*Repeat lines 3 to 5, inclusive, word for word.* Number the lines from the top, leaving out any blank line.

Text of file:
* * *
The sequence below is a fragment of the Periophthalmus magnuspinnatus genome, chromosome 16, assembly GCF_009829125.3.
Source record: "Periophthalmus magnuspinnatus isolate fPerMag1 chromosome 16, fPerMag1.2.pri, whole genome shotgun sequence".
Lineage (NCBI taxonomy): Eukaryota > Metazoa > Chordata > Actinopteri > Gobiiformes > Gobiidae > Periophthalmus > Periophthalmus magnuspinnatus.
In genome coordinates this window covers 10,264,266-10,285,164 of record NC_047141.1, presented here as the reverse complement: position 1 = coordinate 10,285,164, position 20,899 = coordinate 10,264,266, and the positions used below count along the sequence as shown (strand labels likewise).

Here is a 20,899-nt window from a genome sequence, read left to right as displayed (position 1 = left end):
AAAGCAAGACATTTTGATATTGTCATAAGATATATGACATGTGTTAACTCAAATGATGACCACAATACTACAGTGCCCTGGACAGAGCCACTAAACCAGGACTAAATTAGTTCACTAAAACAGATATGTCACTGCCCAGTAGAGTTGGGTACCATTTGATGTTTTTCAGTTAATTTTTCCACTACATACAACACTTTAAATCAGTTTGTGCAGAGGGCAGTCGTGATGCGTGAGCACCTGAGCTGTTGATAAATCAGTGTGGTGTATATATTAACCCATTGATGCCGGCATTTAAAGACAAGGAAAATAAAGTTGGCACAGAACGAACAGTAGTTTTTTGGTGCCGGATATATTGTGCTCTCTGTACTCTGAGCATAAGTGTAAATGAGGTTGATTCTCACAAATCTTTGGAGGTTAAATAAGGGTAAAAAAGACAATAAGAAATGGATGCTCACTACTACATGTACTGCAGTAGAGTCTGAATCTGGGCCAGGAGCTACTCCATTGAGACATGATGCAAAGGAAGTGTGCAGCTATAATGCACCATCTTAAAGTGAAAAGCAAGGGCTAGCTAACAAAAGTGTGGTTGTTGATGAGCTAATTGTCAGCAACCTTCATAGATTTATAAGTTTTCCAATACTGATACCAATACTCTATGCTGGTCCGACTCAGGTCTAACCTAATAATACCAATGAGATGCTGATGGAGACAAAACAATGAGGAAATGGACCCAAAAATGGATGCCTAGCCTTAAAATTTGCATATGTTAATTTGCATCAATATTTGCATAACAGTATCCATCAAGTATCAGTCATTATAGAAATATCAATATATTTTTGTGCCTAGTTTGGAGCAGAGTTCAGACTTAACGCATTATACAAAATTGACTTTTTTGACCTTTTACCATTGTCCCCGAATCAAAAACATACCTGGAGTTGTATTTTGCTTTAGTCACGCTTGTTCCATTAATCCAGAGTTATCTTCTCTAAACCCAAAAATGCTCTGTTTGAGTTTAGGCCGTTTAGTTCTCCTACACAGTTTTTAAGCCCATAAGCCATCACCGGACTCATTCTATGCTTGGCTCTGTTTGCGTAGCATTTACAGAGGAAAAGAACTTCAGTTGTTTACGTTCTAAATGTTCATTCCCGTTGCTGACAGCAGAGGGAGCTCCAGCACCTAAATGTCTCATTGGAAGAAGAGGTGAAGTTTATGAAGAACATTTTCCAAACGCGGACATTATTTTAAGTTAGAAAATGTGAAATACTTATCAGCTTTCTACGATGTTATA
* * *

Lineage (NCBI taxonomy): Eukaryota > Metazoa > Chordata > Actinopteri > Gobiiformes > Gobiidae > Periophthalmus > Periophthalmus magnuspinnatus.
In genome coordinates this window covers 10,264,266-10,285,164 of record NC_047141.1, presented here as the reverse complement: position 1 = coordinate 10,285,164, position 20,899 = coordinate 10,264,266, and the positions used below count along the sequence as shown (strand labels likewise).

Here is a 20,899-nt window from a genome sequence, read left to right as displayed (position 1 = left end):